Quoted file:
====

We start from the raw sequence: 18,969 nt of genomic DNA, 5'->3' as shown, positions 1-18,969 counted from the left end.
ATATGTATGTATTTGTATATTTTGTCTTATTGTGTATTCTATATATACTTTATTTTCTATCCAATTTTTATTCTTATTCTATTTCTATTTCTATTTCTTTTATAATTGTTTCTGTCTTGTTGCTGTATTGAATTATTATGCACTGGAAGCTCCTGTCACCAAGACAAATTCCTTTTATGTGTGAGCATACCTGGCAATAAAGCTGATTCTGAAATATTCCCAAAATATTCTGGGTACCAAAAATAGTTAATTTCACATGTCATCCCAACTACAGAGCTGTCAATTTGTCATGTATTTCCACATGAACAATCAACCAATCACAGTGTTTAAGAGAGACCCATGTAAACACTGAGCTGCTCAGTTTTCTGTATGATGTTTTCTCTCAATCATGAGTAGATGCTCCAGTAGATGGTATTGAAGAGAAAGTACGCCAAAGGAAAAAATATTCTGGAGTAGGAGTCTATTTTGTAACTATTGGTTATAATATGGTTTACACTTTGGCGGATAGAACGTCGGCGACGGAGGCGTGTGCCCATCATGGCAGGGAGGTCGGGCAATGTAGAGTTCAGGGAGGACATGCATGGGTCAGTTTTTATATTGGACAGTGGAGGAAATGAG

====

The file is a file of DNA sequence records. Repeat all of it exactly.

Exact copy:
We start from the raw sequence: 18,969 nt of genomic DNA, 5'->3' as shown, positions 1-18,969 counted from the left end.
ATATGTATGTATTTGTATATTTTGTCTTATTGTGTATTCTATATATACTTTATTTTCTATCCAATTTTTATTCTTATTCTATTTCTATTTCTATTTCTTTTATAATTGTTTCTGTCTTGTTGCTGTATTGAATTATTATGCACTGGAAGCTCCTGTCACCAAGACAAATTCCTTTTATGTGTGAGCATACCTGGCAATAAAGCTGATTCTGAAATATTCCCAAAATATTCTGGGTACCAAAAATAGTTAATTTCACATGTCATCCCAACTACAGAGCTGTCAATTTGTCATGTATTTCCACATGAACAATCAACCAATCACAGTGTTTAAGAGAGACCCATGTAAACACTGAGCTGCTCAGTTTTCTGTATGATGTTTTCTCTCAATCATGAGTAGATGCTCCAGTAGATGGTATTGAAGAGAAAGTACGCCAAAGGAAAAAATATTCTGGAGTAGGAGTCTATTTTGTAACTATTGGTTATAATATGGTTTACACTTTGGCGGATAGAACGTCGGCGACGGAGGCGTGTGCCCATCATGGCAGGGAGGTCGGGCAATGTAGAGTTCAGGGAGGACATGCATGGGTCAGTTTTTATATTGGACAGTGGAGGAAATGAG